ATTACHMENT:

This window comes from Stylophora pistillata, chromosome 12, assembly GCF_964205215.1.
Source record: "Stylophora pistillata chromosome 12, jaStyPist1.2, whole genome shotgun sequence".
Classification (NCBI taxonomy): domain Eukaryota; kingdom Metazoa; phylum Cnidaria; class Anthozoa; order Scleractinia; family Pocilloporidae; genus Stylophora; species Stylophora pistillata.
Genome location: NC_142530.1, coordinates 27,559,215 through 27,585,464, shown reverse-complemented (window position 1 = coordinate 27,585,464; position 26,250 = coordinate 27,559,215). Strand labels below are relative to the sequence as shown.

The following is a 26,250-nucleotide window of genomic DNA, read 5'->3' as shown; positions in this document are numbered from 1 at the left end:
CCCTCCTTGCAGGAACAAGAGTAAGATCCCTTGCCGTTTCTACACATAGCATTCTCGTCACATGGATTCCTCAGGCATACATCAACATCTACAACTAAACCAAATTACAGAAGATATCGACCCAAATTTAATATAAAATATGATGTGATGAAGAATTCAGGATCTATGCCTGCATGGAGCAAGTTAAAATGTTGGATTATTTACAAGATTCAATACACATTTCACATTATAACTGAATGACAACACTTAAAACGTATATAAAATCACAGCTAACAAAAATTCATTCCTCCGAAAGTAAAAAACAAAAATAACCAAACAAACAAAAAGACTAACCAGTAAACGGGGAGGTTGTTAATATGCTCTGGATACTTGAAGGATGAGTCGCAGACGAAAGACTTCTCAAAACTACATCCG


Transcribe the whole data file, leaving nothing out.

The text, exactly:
This window comes from Stylophora pistillata, chromosome 12, assembly GCF_964205215.1.
Source record: "Stylophora pistillata chromosome 12, jaStyPist1.2, whole genome shotgun sequence".
Classification (NCBI taxonomy): domain Eukaryota; kingdom Metazoa; phylum Cnidaria; class Anthozoa; order Scleractinia; family Pocilloporidae; genus Stylophora; species Stylophora pistillata.
Genome location: NC_142530.1, coordinates 27,559,215 through 27,585,464, shown reverse-complemented (window position 1 = coordinate 27,585,464; position 26,250 = coordinate 27,559,215). Strand labels below are relative to the sequence as shown.

The following is a 26,250-nucleotide window of genomic DNA, read 5'->3' as shown; positions in this document are numbered from 1 at the left end:
CCCTCCTTGCAGGAACAAGAGTAAGATCCCTTGCCGTTTCTACACATAGCATTCTCGTCACATGGATTCCTCAGGCATACATCAACATCTACAACTAAACCAAATTACAGAAGATATCGACCCAAATTTAATATAAAATATGATGTGATGAAGAATTCAGGATCTATGCCTGCATGGAGCAAGTTAAAATGTTGGATTATTTACAAGATTCAATACACATTTCACATTATAACTGAATGACAACACTTAAAACGTATATAAAATCACAGCTAACAAAAATTCATTCCTCCGAAAGTAAAAAACAAAAATAACCAAACAAACAAAAAGACTAACCAGTAAACGGGGAGGTTGTTAATATGCTCTGGATACTTGAAGGATGAGTCGCAGACGAAAGACTTCTCAAAACTACATCCG